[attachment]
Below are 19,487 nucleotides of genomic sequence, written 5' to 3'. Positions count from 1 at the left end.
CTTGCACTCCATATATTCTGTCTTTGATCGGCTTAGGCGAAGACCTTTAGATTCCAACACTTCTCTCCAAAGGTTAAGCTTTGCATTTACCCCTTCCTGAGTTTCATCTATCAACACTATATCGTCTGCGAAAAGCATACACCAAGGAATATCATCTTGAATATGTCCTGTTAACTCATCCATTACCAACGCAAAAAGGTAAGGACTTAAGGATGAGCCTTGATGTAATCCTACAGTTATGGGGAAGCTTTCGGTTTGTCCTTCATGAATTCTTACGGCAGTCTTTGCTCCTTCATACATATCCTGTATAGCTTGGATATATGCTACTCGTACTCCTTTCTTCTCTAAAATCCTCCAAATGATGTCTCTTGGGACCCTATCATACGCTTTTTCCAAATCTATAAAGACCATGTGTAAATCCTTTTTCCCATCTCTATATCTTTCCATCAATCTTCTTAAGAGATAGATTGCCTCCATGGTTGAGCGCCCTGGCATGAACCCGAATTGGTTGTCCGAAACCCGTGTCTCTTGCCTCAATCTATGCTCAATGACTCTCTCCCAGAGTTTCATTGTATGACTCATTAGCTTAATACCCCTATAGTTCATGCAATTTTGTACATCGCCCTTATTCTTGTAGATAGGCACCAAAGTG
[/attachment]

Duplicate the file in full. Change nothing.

Below are 19,487 nucleotides of genomic sequence, written 5' to 3'. Positions count from 1 at the left end.
CTTGCACTCCATATATTCTGTCTTTGATCGGCTTAGGCGAAGACCTTTAGATTCCAACACTTCTCTCCAAAGGTTAAGCTTTGCATTTACCCCTTCCTGAGTTTCATCTATCAACACTATATCGTCTGCGAAAAGCATACACCAAGGAATATCATCTTGAATATGTCCTGTTAACTCATCCATTACCAACGCAAAAAGGTAAGGACTTAAGGATGAGCCTTGATGTAATCCTACAGTTATGGGGAAGCTTTCGGTTTGTCCTTCATGAATTCTTACGGCAGTCTTTGCTCCTTCATACATATCCTGTATAGCTTGGATATATGCTACTCGTACTCCTTTCTTCTCTAAAATCCTCCAAATGATGTCTCTTGGGACCCTATCATACGCTTTTTCCAAATCTATAAAGACCATGTGTAAATCCTTTTTCCCATCTCTATATCTTTCCATCAATCTTCTTAAGAGATAGATTGCCTCCATGGTTGAGCGCCCTGGCATGAACCCGAATTGGTTGTCCGAAACCCGTGTCTCTTGCCTCAATCTATGCTCAATGACTCTCTCCCAGAGTTTCATTGTATGACTCATTAGCTTAATACCCCTATAGTTCATGCAATTTTGTACATCGCCCTTATTCTTGTAGATAGGCACCAAAGTG